Supplemental Information Improved Peak Detection and

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Supplemental Information
Improved Peak Detection and Deconvolution of Native Electrospray Mass Spectra
from Large Protein Complexes
Jonathan Lu†, Michael J. Trnka†, Soung-Hun Roh, Philip J. J. Robinson, Carrie Shiau,
Danica Galonic Fujimori, Wah Chiu, Alma L. Burlingame, and Shenheng Guan*
Figure S1. Schematic of Software Workflow.
A.
B.
12mer
10mer
RNA pol II 10mer (∆rpb4/7)
RNA pol II 12mer
Measured: 470,170 Da
Theoretical: 469,682 Da
Measured: 514,728 Da
Theoretical: 514,154 Da
C.
+2% DMSO
Figure S2. A) Native MS of RNA pol II in the absence of -amanitin showing charge
distributions for decameric and dodecameric pol II complexes centered on 49+ and 50+
charge states. B) The deconvoluted mass values match the expected within 0.1%. C)
Addition of 2% DMSO to the sample induces: the addition of ~15 protons, wider
distribution of charges, and the partial dissociation of Rpb 4 and Rpb7 from the
assembly.
Figure S3. Performance of different peak detection programs on spectrum of H3K9-Me1
mononucleosome analog. Top panel: the Find Peak Lists program in the Massign [1]
suite was applied with threshold of 6% of the maximum, a reduce factor of 1, and the
“rise stepwise” option enabled from 5% to 95% with stepsize of 10%. Massign detects
shoulder peaks either at either lower or higher m/z but not both for the main charge
state. Second panel: Magtran [2] detects only the major charge state species regardless
of parameters. Third panel: Thermo Scientific Protein Deconvolution software, a MaxEnt
based method, detects the major species as well as the higher mass shoulder, but
misses the lower mass shoulder. Lower panel: PeakSeeker identifies three overlapping
species for each of the major charge states using the 2nd derivative processing method.
Figure S4. Performance of different deconvolution programs on spectrum of RNA Pol-II.
A) PeakSeeker’s output. PeakSeeker finds 8 different mass species corresponding to
decameric and dodecameric pol II complexes with up 4 molecules of amanitin bound.
Massign performed similarly to PeakSeeker. B) Protein Deconvolution’s output. Protein
Deconvolution finds the primary mass species, but misses several less abundant
charge state envelopes. Magtran (not shown) produced no output.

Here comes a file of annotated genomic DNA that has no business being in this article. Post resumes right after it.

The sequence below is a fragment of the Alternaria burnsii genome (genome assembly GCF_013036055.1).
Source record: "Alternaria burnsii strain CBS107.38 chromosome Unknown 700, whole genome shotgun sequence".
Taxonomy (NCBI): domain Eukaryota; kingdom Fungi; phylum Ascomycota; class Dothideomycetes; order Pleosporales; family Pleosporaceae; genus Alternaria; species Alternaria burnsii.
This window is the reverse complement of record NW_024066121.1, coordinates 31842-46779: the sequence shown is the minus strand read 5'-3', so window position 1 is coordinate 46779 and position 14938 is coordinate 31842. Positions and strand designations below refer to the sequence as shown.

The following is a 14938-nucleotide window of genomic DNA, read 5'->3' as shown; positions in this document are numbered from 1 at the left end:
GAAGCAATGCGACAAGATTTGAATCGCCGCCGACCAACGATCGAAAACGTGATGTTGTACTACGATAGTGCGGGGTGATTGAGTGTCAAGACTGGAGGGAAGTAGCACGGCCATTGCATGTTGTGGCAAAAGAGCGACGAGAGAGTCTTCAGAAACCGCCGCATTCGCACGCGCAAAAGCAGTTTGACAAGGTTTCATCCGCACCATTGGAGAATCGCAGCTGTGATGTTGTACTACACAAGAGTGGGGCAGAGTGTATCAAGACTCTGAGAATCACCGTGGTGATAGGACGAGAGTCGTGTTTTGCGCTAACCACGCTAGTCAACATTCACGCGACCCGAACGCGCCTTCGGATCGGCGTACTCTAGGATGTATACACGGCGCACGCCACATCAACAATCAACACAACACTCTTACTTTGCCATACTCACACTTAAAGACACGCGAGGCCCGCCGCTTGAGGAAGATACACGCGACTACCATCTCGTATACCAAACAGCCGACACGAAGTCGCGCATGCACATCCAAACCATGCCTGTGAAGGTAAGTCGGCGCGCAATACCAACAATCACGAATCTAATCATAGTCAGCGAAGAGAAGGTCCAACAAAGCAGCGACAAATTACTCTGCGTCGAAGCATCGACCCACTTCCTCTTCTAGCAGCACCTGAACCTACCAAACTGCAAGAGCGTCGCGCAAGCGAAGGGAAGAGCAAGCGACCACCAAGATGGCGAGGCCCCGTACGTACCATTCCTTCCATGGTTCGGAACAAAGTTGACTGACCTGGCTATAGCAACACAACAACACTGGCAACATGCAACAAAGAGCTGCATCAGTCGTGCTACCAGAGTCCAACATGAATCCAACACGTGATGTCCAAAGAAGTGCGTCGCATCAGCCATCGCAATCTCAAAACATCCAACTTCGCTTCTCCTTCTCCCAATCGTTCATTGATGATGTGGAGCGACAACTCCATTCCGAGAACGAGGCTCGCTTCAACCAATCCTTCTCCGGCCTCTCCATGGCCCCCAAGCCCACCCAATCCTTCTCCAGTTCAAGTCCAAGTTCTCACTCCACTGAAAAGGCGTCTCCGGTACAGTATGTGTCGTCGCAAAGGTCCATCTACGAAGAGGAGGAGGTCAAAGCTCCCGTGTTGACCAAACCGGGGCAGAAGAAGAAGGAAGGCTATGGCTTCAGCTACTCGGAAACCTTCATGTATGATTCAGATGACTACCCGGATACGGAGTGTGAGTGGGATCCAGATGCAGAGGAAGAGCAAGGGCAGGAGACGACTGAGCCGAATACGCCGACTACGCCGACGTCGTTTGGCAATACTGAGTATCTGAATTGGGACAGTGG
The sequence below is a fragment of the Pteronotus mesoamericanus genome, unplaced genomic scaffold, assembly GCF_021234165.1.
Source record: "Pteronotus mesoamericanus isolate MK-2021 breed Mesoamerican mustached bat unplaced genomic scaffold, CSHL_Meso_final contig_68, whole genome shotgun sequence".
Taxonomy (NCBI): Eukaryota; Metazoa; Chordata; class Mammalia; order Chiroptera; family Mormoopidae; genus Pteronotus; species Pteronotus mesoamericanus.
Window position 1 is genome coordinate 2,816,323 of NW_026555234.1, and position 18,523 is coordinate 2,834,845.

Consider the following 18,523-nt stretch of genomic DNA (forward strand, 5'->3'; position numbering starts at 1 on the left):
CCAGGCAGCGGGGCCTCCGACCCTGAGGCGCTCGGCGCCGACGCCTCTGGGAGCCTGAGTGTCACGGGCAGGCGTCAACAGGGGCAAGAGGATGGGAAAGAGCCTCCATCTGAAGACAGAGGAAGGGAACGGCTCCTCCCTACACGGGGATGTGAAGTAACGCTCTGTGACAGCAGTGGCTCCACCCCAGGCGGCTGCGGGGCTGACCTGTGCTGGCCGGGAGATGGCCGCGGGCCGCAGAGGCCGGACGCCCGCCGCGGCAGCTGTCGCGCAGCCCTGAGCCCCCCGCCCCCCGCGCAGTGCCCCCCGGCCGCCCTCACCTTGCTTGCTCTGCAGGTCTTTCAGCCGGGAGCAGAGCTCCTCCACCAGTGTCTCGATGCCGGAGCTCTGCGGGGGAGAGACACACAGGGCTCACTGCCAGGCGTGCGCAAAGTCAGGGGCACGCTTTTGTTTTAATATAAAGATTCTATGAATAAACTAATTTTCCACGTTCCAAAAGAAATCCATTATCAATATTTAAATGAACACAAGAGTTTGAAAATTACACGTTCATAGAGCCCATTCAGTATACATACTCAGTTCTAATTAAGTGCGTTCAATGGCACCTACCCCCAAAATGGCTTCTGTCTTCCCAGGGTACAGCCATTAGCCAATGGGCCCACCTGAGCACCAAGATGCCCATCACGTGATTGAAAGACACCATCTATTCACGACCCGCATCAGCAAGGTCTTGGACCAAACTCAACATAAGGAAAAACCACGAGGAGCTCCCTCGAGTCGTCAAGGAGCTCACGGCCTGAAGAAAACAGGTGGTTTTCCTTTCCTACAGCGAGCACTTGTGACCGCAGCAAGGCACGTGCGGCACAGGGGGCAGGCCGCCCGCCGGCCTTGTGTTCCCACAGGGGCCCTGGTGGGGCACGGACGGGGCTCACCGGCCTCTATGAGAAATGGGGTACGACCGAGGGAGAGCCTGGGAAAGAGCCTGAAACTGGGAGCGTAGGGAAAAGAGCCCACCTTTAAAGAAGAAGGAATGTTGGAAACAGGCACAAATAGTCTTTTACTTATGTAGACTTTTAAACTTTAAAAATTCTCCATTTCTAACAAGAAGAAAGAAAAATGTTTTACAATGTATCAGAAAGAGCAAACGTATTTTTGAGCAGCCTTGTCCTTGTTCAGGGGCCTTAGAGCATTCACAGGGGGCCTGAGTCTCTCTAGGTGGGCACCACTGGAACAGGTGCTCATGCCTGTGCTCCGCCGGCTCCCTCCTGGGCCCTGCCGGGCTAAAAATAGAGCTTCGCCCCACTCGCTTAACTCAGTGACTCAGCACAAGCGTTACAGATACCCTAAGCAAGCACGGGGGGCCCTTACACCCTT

Figure S5. Performance of different deconvolution programs on spectrum of human
TriC. A) PeakSeeker’s output. PeakSeeker finds the major mass species of 948 kDa.
Massign’s was able to find the same mass as PeakSeeker due to its intensity modeling.
B) The same spectra as annotated by Protein Deconvolution showing the two most
abundant of ten species annotated in the mass range of the TRiC complex. C) Zerocharge spectrum produced by Protein Deconvolution. Magtran (not shown) produced no
output.
Detailed Description of the Algorithm.
1: User-defined parameters
Options and parameters are defined in a single text file. Options include: choice of
peak detection method, option to display the detected peaks, manual or automatic
processing modes, choice of smoothing and background subtracting, and display
and output saving options. Parameters include: the signal-to-noise threshold, a
general charge range (default 1-100) and a mass range (default 1-1000000 Da) of
the complex, and a mass tolerance value (default 5 m/z), and peak detection values.
The user may also choose the maximum number of charge envelopes searched for
during each iteration (default 5). The user may adjust the parameters of the scoring
function.
2: Spectrum Preparation
2.A) Preprocessing
First, the mass spectrum is averaged across several scans in order to reduce noise.
The averaged spectrum is exported to a tab-delimited file. After PeakSeeker reads in
the spectrum, the program can optionally perform background subtraction or use a
noise filter. The background at each point is estimated as the minimum intensity of a